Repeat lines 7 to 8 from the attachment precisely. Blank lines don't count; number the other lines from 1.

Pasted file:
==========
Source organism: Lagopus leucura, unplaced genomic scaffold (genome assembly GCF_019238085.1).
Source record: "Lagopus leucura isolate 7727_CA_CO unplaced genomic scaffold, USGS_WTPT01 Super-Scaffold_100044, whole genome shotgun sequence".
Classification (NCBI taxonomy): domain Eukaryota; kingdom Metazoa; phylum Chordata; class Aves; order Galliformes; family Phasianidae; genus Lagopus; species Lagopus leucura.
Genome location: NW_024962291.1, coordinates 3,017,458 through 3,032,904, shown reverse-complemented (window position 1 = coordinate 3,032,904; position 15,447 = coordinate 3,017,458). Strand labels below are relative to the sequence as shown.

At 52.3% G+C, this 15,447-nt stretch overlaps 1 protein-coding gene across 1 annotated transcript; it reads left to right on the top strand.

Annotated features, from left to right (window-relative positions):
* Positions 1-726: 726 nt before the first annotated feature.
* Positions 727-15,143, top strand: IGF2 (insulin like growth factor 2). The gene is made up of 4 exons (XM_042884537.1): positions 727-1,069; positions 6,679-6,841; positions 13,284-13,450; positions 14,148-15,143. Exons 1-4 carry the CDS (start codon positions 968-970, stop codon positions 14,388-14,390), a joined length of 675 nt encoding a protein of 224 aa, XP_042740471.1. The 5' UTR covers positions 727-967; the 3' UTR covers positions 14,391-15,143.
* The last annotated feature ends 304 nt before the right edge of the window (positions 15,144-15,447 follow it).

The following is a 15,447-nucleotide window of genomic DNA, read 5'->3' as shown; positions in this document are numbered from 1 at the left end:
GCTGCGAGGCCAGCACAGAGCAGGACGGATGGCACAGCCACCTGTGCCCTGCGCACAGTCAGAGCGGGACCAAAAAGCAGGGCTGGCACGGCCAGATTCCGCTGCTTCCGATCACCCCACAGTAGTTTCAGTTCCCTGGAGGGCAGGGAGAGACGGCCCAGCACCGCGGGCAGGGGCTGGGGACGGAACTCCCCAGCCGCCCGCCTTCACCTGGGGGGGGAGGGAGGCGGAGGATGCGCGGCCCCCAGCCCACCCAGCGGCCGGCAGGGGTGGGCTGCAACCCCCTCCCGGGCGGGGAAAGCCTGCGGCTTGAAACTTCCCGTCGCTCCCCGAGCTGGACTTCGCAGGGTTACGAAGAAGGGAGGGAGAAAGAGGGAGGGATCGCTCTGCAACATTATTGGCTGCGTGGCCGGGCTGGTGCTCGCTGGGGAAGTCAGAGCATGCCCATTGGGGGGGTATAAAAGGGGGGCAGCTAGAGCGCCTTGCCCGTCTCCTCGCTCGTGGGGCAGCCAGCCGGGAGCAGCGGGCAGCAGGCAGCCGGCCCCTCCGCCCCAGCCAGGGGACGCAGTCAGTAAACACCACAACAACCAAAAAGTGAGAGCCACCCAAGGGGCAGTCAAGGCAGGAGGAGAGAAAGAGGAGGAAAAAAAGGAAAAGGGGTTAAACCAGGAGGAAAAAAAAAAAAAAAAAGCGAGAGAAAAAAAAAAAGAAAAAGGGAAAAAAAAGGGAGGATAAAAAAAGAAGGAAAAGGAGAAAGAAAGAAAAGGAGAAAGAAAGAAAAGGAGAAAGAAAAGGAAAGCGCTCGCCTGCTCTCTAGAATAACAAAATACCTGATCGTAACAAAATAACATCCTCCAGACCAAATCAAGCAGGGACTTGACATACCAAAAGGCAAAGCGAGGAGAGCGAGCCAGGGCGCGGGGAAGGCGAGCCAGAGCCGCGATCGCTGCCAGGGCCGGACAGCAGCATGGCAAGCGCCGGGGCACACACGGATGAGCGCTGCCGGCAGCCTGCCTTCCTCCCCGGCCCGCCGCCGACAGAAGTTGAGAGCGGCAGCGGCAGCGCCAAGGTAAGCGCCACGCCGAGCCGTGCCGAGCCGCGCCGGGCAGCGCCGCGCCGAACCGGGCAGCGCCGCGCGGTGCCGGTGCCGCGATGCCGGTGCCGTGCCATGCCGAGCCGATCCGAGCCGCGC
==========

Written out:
* Positions 1-726: 726 nt before the first annotated feature.
* Positions 727-15,143, top strand: IGF2 (insulin like growth factor 2). The gene is made up of 4 exons (XM_042884537.1): positions 727-1,069; positions 6,679-6,841; positions 13,284-13,450; positions 14,148-15,143. Exons 1-4 carry the CDS (start codon positions 968-970, stop codon positions 14,388-14,390), a joined length of 675 nt encoding a protein of 224 aa, XP_042740471.1. The 5' UTR covers positions 727-967; the 3' UTR covers positions 14,391-15,143.